March For Our Lives, Berlin

March for our lives Berlin
Nuria Ruiz

Hundreds of thousands of people joined the March for Our Lives in Washington, DC, and in cities throughout the US and Europe, to finally push for stricter gun laws after another mass shooting, this time at Marjory Douglas Stoneman High School in Parkland, FL, had cost 17 students and staff their lives.

The crowd that had gathered for the sister march in front of the American embassy in Berlin was significantly smaller, but no less passionate about the issue. A few hundred people, many of them children and teenagers, came together on Pariser Platz to show their support for the movement in the United States. The rally had been organized by American Voices Abroad, a political organization whose goal is to amplify progressive voices of US citizens living in Berlin, and the Berlin chapter of Democrats Abroad, the expat organization of the Democratic Party.

Many of the attendees and speakers at the rally were students, parents, and educators. Adri Oldham, Volunteer and Membership Coordinator with Democrats Abroad in Berlin and a teacher who taught in Detroit and Chicago before relocating to Berlin, had brought “homework” for the crowd. The most important assignment she had for her listeners was to register to vote from abroad. She urged the American expats present at the rally to register to request their absentee ballots, especially those high school students who will turn 18 before November 6 of this year. At the end of her speech, the crowd was chanting “Today I march, tomorrow I vote.” 

Chris Sauca of the Democrats Abroad Youth Caucus called for 17 seconds of silence at the beginning of his speech to commemorate those killed in the Stoneman Douglas High School shooting, one for each victim. After showing his support and admiration for the Parkland students that had started the movement, he expressed his frustration at the lack of response to these acts of violence: “Who cares if it is easier for 18-year-olds to buy an assault rifle than it is for them to vote? Who cares about sensible gun laws when we have enough thoughts and prayers to go around? Who cares about a child’s life when retweets and campaign donations by the NRA are obviously so much more important?” he asked. Like many of the prominent voices of the movement, he also brought up perhaps its strongest asset: that many students who have grown up with the constant fear of school shootings will be able to vote in the upcoming midterm elections, or, at the latest, the presidential election in 2020. A mass mobilization of young voters could assert the political pressure that is necessary to break the stronghold of the Republican party, and thus limit the influence of the NRA who has dominated the conversation on gun control until now.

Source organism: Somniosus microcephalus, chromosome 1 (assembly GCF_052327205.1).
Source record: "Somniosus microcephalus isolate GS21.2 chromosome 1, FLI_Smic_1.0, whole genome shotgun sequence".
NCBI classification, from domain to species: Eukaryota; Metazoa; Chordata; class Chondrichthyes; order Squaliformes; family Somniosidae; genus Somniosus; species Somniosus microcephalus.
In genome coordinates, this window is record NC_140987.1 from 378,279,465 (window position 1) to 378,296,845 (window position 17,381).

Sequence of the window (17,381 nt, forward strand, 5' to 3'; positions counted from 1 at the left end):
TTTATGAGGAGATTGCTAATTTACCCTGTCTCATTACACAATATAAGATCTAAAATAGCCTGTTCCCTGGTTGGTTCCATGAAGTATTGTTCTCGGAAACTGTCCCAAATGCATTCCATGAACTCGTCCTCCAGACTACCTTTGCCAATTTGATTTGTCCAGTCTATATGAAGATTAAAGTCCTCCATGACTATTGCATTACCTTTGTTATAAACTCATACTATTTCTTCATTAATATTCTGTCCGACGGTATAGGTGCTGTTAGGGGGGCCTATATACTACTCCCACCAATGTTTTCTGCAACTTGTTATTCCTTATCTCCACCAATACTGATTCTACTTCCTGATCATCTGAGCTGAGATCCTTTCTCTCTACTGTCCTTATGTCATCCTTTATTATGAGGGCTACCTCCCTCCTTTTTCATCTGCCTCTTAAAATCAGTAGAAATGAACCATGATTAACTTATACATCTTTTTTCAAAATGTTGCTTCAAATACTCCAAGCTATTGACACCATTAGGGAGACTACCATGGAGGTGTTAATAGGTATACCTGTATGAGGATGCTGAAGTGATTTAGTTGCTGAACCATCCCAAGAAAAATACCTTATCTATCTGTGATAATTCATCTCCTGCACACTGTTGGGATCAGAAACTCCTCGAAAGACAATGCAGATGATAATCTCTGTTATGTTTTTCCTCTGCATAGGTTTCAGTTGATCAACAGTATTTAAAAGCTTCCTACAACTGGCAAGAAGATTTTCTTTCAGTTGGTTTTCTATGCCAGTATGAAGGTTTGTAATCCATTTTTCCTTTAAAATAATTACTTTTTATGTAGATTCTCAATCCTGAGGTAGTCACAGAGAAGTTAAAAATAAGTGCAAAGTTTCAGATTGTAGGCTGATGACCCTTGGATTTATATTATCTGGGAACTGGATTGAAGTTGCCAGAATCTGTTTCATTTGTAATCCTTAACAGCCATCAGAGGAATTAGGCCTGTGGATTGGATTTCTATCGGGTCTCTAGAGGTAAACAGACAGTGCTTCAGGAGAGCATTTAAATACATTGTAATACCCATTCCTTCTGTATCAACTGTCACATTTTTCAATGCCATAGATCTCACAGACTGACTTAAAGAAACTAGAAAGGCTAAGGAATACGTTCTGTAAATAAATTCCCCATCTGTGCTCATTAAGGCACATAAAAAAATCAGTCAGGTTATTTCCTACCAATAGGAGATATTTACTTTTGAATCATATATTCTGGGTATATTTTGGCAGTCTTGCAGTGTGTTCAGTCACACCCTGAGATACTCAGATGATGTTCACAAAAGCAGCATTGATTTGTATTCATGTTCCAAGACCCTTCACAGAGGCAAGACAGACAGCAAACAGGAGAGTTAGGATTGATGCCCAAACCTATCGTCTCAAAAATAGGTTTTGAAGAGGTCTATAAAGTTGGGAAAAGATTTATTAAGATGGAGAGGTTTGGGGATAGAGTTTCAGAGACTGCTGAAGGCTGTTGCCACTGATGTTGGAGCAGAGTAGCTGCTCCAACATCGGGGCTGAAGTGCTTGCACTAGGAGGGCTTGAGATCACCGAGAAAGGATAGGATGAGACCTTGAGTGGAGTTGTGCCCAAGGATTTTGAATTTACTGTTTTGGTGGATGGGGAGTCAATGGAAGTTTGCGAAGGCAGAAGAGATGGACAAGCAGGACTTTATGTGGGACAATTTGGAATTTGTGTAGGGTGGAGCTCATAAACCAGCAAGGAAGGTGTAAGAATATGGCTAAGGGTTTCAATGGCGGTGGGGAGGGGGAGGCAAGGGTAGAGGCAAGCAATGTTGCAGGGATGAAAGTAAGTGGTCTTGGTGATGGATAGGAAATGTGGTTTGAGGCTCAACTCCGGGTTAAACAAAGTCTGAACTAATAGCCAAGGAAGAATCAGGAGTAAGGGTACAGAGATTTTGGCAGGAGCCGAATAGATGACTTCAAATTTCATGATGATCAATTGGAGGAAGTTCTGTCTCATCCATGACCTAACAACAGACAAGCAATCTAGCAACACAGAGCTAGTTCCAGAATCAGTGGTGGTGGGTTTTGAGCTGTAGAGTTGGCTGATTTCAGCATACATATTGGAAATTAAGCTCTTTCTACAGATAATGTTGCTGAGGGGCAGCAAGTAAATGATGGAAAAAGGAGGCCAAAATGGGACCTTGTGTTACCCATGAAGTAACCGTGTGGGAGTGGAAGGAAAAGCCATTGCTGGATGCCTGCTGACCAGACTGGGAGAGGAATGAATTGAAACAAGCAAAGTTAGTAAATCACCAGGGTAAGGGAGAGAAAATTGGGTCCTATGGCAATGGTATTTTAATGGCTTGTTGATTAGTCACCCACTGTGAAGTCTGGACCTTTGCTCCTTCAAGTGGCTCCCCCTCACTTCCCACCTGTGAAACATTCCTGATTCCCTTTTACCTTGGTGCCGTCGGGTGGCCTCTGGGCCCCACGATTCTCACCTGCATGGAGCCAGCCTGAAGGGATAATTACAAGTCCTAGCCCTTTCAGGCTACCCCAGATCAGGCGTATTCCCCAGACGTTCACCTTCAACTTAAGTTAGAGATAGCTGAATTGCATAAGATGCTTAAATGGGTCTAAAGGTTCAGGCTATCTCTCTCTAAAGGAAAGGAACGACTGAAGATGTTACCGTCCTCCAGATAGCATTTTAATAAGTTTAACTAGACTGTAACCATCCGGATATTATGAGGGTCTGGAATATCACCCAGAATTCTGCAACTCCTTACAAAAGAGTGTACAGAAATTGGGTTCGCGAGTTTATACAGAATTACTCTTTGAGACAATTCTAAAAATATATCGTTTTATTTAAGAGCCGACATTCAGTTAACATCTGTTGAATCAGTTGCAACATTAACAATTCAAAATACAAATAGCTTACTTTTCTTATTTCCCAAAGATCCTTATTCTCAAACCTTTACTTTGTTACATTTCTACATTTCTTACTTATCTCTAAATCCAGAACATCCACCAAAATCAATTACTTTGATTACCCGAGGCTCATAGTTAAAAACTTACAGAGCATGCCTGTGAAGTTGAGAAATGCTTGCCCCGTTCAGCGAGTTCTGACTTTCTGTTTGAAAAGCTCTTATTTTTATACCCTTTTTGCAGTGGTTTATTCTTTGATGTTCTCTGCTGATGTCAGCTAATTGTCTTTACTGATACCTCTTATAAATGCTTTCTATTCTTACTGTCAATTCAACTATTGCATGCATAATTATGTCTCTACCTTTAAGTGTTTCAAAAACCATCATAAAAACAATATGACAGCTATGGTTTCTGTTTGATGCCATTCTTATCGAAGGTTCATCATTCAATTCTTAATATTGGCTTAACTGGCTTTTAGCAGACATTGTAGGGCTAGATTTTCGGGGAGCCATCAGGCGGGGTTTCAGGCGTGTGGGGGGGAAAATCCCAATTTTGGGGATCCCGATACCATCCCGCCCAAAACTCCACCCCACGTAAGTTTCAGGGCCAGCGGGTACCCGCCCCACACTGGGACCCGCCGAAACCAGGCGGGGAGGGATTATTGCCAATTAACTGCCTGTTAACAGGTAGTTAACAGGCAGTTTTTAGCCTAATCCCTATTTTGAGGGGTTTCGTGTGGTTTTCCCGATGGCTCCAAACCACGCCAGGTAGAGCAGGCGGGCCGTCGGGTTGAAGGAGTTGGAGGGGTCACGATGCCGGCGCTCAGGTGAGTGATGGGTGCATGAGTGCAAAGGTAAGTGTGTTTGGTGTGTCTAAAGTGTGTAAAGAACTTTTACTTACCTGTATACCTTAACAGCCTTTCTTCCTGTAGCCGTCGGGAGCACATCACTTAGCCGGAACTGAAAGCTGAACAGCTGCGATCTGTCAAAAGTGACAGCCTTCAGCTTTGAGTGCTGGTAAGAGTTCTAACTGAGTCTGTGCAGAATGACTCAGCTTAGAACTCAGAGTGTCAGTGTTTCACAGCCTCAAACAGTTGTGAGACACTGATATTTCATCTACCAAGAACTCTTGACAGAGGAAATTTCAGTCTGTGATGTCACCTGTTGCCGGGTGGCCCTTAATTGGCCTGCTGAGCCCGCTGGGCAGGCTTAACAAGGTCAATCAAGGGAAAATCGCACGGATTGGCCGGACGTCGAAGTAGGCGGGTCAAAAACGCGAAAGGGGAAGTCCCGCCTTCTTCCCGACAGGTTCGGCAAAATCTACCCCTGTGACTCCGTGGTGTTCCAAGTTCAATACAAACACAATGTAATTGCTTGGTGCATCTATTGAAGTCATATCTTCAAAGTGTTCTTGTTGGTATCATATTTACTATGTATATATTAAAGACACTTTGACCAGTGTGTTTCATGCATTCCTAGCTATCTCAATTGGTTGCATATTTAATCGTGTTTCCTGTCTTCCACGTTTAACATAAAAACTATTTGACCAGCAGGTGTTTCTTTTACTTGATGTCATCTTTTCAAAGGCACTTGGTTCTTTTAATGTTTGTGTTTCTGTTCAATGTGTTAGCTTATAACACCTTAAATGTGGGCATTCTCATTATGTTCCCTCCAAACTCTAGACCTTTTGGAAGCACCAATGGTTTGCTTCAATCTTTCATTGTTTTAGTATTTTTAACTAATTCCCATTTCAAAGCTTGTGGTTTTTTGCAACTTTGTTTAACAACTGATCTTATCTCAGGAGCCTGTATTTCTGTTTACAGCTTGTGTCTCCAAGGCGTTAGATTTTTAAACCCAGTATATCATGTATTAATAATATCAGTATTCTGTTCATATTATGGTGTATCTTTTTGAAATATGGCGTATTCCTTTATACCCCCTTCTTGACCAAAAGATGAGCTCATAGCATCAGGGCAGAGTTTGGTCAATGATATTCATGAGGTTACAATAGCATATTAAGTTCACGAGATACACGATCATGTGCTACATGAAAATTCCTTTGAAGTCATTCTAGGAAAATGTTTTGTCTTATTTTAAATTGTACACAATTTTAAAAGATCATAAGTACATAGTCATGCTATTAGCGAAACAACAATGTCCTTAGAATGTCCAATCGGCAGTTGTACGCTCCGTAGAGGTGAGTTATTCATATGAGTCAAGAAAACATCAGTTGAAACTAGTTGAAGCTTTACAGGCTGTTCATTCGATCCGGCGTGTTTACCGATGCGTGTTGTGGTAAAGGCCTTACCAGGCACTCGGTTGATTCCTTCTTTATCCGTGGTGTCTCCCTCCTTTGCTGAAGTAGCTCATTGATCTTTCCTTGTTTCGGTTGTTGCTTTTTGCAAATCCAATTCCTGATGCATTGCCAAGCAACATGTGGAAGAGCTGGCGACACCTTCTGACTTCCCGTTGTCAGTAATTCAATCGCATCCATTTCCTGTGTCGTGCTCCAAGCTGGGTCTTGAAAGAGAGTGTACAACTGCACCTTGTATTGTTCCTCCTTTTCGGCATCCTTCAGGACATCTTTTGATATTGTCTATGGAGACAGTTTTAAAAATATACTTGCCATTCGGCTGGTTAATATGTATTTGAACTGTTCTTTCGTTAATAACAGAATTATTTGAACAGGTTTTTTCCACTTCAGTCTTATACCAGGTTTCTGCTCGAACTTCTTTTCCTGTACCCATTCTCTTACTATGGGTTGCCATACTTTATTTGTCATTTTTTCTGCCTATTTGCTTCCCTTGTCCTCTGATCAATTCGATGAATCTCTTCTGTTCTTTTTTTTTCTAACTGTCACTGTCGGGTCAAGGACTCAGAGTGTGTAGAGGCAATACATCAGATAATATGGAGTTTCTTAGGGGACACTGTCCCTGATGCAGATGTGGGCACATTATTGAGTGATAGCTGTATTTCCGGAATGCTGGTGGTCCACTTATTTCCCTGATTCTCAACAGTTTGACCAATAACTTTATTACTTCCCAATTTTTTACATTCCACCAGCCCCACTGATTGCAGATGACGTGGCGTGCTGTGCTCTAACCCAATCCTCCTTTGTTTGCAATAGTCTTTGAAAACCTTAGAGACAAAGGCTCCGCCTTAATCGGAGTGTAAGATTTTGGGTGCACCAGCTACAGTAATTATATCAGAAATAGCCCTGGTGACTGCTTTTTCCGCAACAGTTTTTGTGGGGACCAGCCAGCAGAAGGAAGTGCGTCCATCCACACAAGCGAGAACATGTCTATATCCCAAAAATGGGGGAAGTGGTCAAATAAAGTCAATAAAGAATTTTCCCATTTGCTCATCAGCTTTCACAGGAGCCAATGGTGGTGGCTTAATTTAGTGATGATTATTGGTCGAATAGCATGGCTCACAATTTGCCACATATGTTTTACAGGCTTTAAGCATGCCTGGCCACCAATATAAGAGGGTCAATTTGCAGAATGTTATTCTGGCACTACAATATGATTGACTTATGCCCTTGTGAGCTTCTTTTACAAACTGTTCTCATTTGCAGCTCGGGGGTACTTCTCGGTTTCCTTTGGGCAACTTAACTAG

As could have been expected, most of those mobilized for the March were Americans living and working in Berlin, but a handful of German and international protesters had shown up to show their support and solidarity. Korbinian Hamberger, a German scriptwriter, and Norman Vladimir, an American musician, had come to the march together. Hamberger said he wanted to be a part of the march and show support for the movement despite not being directly affected by the issue because he follows American politics closely and has many friends in the United States. Despite his good understanding of the cultural issues underlying gun control in the States, he said that he still found it puzzling that the issue of gun control is so controversial in the United States and said that from a German point of view, a complete ban on weapons for private citizens would seem like an obvious response to the many deaths caused by gun violence. “No one needs a gun,” he points out, but concedes that this perspective does not do justice to the complexity of the issue in the United States. His friend Norman Vladimir, who grew up in Tennessee, survived a school shooting at his high school over twenty years ago, an experience that still haunts him, as he said. He expressed his frustration that not much has changed in gun legislation since then. Like his friend, he acknowledged that a total ban on guns was unrealistic, but he is adamant on one issue that most of the protesters can agree on: assault weapons and “bump stocks,” devices that allow rifles to shoot hundreds of rounds a minute, need to be banned. “Their only purpose is to kill, they are not for hunting or self-defense,” he points out. He also criticizes one of the most central arguments that pro-gun advocates keep bringing up: that citizens need guns to protect themselves from a potentially authoritarian government. He points out that in a world where governments resort to more sophisticated means of control, this justification starts to seem flimsy. He says that even though he is living abroad, this issue still deeply affects him, and that he is glad the current protests are finally starting a long-overdue conversation on gun control.